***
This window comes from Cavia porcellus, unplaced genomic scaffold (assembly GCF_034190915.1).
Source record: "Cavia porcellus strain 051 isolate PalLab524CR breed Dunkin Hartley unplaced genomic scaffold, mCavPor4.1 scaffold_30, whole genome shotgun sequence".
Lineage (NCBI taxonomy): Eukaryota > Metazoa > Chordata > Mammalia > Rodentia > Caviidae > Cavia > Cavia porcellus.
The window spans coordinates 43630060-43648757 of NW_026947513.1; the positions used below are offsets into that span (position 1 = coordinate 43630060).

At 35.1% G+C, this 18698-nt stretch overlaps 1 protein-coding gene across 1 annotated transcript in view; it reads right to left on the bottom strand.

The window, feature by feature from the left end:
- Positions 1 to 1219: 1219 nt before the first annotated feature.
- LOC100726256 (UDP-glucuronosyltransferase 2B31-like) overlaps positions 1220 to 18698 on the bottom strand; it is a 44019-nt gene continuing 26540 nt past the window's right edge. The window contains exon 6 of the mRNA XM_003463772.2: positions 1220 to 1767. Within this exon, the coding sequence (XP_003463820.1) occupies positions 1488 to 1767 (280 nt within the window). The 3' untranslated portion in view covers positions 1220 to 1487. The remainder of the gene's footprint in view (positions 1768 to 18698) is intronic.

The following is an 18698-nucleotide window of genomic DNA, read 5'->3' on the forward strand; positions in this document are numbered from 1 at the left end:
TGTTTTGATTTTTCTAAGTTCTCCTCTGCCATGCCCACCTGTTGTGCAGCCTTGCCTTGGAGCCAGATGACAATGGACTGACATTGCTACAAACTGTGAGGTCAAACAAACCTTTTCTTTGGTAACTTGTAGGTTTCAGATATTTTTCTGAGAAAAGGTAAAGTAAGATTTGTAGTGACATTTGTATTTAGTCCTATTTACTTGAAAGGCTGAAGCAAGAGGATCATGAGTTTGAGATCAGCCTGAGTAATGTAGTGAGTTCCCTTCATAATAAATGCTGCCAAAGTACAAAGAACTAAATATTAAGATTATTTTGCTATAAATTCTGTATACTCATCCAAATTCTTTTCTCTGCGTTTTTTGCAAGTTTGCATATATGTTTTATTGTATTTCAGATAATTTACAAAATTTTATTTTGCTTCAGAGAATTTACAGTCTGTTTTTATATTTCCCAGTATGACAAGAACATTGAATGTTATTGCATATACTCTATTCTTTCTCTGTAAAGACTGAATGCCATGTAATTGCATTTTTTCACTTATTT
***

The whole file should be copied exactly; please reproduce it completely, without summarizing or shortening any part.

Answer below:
This window comes from Cavia porcellus, unplaced genomic scaffold (assembly GCF_034190915.1).
Source record: "Cavia porcellus strain 051 isolate PalLab524CR breed Dunkin Hartley unplaced genomic scaffold, mCavPor4.1 scaffold_30, whole genome shotgun sequence".
Lineage (NCBI taxonomy): Eukaryota > Metazoa > Chordata > Mammalia > Rodentia > Caviidae > Cavia > Cavia porcellus.
The window spans coordinates 43630060-43648757 of NW_026947513.1; the positions used below are offsets into that span (position 1 = coordinate 43630060).

At 35.1% G+C, this 18698-nt stretch overlaps 1 protein-coding gene across 1 annotated transcript in view; it reads right to left on the bottom strand.

The window, feature by feature from the left end:
- Positions 1 to 1219: 1219 nt before the first annotated feature.
- LOC100726256 (UDP-glucuronosyltransferase 2B31-like) overlaps positions 1220 to 18698 on the bottom strand; it is a 44019-nt gene continuing 26540 nt past the window's right edge. The window contains exon 6 of the mRNA XM_003463772.2: positions 1220 to 1767. Within this exon, the coding sequence (XP_003463820.1) occupies positions 1488 to 1767 (280 nt within the window). The 3' untranslated portion in view covers positions 1220 to 1487. The remainder of the gene's footprint in view (positions 1768 to 18698) is intronic.

The following is an 18698-nucleotide window of genomic DNA, read 5'->3' on the forward strand; positions in this document are numbered from 1 at the left end:
TGTTTTGATTTTTCTAAGTTCTCCTCTGCCATGCCCACCTGTTGTGCAGCCTTGCCTTGGAGCCAGATGACAATGGACTGACATTGCTACAAACTGTGAGGTCAAACAAACCTTTTCTTTGGTAACTTGTAGGTTTCAGATATTTTTCTGAGAAAAGGTAAAGTAAGATTTGTAGTGACATTTGTATTTAGTCCTATTTACTTGAAAGGCTGAAGCAAGAGGATCATGAGTTTGAGATCAGCCTGAGTAATGTAGTGAGTTCCCTTCATAATAAATGCTGCCAAAGTACAAAGAACTAAATATTAAGATTATTTTGCTATAAATTCTGTATACTCATCCAAATTCTTTTCTCTGCGTTTTTTGCAAGTTTGCATATATGTTTTATTGTATTTCAGATAATTTACAAAATTTTATTTTGCTTCAGAGAATTTACAGTCTGTTTTTATATTTCCCAGTATGACAAGAACATTGAATGTTATTGCATATACTCTATTCTTTCTCTGTAAAGACTGAATGCCATGTAATTGCATTTTTTCACTTATTT